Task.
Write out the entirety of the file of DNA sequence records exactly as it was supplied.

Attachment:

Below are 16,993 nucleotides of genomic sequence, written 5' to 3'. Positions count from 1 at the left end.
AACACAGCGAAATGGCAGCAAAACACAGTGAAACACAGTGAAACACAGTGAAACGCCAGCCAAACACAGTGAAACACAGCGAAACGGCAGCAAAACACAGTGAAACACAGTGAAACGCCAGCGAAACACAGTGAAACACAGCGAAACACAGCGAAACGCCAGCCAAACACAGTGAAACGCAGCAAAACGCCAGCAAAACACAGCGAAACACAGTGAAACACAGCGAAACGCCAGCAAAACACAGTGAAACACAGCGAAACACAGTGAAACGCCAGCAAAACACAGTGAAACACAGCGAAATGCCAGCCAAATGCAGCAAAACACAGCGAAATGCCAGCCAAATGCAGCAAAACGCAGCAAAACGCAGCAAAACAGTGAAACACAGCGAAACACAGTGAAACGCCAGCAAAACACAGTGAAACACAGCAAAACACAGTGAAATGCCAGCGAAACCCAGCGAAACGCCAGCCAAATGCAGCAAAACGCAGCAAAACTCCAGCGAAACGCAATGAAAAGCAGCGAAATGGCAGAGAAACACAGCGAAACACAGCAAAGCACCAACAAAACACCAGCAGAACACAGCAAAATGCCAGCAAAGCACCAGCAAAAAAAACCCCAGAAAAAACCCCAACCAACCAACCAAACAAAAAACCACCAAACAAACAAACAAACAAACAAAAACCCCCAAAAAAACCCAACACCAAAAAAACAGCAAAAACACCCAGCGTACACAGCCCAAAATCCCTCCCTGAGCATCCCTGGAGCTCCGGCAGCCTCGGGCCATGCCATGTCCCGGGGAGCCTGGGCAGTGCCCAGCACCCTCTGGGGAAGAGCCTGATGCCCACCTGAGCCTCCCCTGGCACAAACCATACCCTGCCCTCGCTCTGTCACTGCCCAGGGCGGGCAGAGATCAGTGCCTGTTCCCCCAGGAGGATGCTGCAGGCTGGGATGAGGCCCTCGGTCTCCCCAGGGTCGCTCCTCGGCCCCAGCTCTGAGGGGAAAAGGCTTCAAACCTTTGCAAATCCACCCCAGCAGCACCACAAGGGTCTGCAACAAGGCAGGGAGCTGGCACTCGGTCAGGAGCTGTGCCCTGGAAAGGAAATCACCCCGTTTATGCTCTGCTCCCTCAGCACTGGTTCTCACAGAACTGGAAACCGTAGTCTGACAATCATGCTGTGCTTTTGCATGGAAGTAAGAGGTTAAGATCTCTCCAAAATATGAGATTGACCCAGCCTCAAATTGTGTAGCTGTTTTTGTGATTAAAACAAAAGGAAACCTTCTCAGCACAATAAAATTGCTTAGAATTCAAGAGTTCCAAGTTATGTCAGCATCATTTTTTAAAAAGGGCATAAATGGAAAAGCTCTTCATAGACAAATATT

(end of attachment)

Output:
Below are 16,993 nucleotides of genomic sequence, written 5' to 3'. Positions count from 1 at the left end.
AACACAGCGAAATGGCAGCAAAACACAGTGAAACACAGTGAAACACAGTGAAACGCCAGCCAAACACAGTGAAACACAGCGAAACGGCAGCAAAACACAGTGAAACACAGTGAAACGCCAGCGAAACACAGTGAAACACAGCGAAACACAGCGAAACGCCAGCCAAACACAGTGAAACGCAGCAAAACGCCAGCAAAACACAGCGAAACACAGTGAAACACAGCGAAACGCCAGCAAAACACAGTGAAACACAGCGAAACACAGTGAAACGCCAGCAAAACACAGTGAAACACAGCGAAATGCCAGCCAAATGCAGCAAAACACAGCGAAATGCCAGCCAAATGCAGCAAAACGCAGCAAAACGCAGCAAAACAGTGAAACACAGCGAAACACAGTGAAACGCCAGCAAAACACAGTGAAACACAGCAAAACACAGTGAAATGCCAGCGAAACCCAGCGAAACGCCAGCCAAATGCAGCAAAACGCAGCAAAACTCCAGCGAAACGCAATGAAAAGCAGCGAAATGGCAGAGAAACACAGCGAAACACAGCAAAGCACCAACAAAACACCAGCAGAACACAGCAAAATGCCAGCAAAGCACCAGCAAAAAAAACCCCAGAAAAAACCCCAACCAACCAACCAAACAAAAAACCACCAAACAAACAAACAAACAAACAAAAACCCCCAAAAAAACCCAACACCAAAAAAACAGCAAAAACACCCAGCGTACACAGCCCAAAATCCCTCCCTGAGCATCCCTGGAGCTCCGGCAGCCTCGGGCCATGCCATGTCCCGGGGAGCCTGGGCAGTGCCCAGCACCCTCTGGGGAAGAGCCTGATGCCCACCTGAGCCTCCCCTGGCACAAACCATACCCTGCCCTCGCTCTGTCACTGCCCAGGGCGGGCAGAGATCAGTGCCTGTTCCCCCAGGAGGATGCTGCAGGCTGGGATGAGGCCCTCGGTCTCCCCAGGGTCGCTCCTCGGCCCCAGCTCTGAGGGGAAAAGGCTTCAAACCTTTGCAAATCCACCCCAGCAGCACCACAAGGGTCTGCAACAAGGCAGGGAGCTGGCACTCGGTCAGGAGCTGTGCCCTGGAAAGGAAATCACCCCGTTTATGCTCTGCTCCCTCAGCACTGGTTCTCACAGAACTGGAAACCGTAGTCTGACAATCATGCTGTGCTTTTGCATGGAAGTAAGAGGTTAAGATCTCTCCAAAATATGAGATTGACCCAGCCTCAAATTGTGTAGCTGTTTTTGTGATTAAAACAAAAGGAAACCTTCTCAGCACAATAAAATTGCTTAGAATTCAAGAGTTCCAAGTTATGTCAGCATCATTTTTTAAAAAGGGCATAAATGGAAAAGCTCTTCATAGACAAATATT